The Secret Pilgrim

(Critical Survey of Contemporary Fiction)

Ned is a retired intelligence officer, a young man who left the Royal Navy to serve his country as a loyal knight enlisted in a crusade to rid the world of the Soviet Antichrist. This naive approach is soon replaced by a more wary regard for those with whom he must consort. He discovers he is only a pawn to be maneuvered by his superiors in response to considerations of which he is often ignorant. Moreover, he develops a considerable facility in the art of interpersonal manipulation himself. Indeed, he finds himself in danger of losing his own humanity as he strives to combat the inhumane aspects of the system he has sworn to destroy. He wonders if those designated as his opponents are not in fact compatriots in a common struggle. In other words, the right people “lost” the Cold War and the wrong people won. THE SECRET PILGRIM may prove to be John le Carre’s best work since his third novel. This is not to denigrate the body of that which came before. Few have presented the moral/philosophical ambiguities which are central to the espionage community in such an effective manner. Still, the central character of THE SPY WHO CAME IN FROM THE COLD was a man calloused by decades of a “secret” life. THE SECRET PILGRIM chronicles the circumstances which brought him to that pretty pass.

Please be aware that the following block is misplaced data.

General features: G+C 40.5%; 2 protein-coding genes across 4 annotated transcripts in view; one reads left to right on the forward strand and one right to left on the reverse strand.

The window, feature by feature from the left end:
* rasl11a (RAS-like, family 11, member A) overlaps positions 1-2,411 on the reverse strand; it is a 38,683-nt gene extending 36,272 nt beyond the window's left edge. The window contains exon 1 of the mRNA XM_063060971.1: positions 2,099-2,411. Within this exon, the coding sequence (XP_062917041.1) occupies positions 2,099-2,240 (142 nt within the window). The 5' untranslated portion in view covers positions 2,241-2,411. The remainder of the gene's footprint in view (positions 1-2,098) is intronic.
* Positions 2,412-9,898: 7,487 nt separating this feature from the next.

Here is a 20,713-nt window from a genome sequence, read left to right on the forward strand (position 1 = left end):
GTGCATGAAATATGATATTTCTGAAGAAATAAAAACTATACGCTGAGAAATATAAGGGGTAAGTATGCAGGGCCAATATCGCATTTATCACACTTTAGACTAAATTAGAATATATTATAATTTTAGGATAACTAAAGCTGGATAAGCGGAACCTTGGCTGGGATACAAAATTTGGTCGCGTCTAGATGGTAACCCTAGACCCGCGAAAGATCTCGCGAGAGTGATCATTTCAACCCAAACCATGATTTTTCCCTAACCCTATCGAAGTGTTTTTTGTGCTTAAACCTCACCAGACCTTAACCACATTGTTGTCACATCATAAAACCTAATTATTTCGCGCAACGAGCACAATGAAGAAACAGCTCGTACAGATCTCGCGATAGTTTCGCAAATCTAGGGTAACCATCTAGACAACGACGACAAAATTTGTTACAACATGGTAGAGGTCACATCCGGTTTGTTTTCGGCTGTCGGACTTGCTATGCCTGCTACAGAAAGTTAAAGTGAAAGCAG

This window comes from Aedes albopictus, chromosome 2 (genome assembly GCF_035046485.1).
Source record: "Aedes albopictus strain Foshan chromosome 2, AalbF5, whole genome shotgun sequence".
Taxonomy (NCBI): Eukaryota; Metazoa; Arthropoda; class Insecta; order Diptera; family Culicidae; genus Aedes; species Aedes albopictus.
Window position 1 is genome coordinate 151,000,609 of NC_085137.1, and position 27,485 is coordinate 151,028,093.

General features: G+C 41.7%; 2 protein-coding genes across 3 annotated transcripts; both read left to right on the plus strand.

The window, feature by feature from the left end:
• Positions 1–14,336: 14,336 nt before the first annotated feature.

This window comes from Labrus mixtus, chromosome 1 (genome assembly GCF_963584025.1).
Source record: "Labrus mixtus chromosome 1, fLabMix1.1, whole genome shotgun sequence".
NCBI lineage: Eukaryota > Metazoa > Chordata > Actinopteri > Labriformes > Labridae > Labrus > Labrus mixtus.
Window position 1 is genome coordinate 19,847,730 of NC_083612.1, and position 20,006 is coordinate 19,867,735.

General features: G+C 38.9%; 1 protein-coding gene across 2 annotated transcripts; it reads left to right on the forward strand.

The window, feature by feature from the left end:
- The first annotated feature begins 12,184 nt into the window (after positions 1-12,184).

Sources for Further Study

The Atlantic. CCLXVII, February, 1991, p. 92.

Chicago Tribune. December 30, 1990, XIV, p. 1.

The Christian Science Monitor. January 24, 1991, p. 13.

London Review of Books. XIII, March 21, 1991, p. 22.

Los Angeles Times Book Review. January 6, 1991, p. 2.

The New York Review of Books. XXXVIII, March 28, 1991, p. 8.

The New York Times Book Review. XCVI, January 6, 1991, p. 3.

Newsweek. CXVI, December 31, 1990, p. 63.

Time. CXXXVII, January 14, 1991, p. 61.

The Washington Post Book World. XXI, January 27, 1991, p. 1.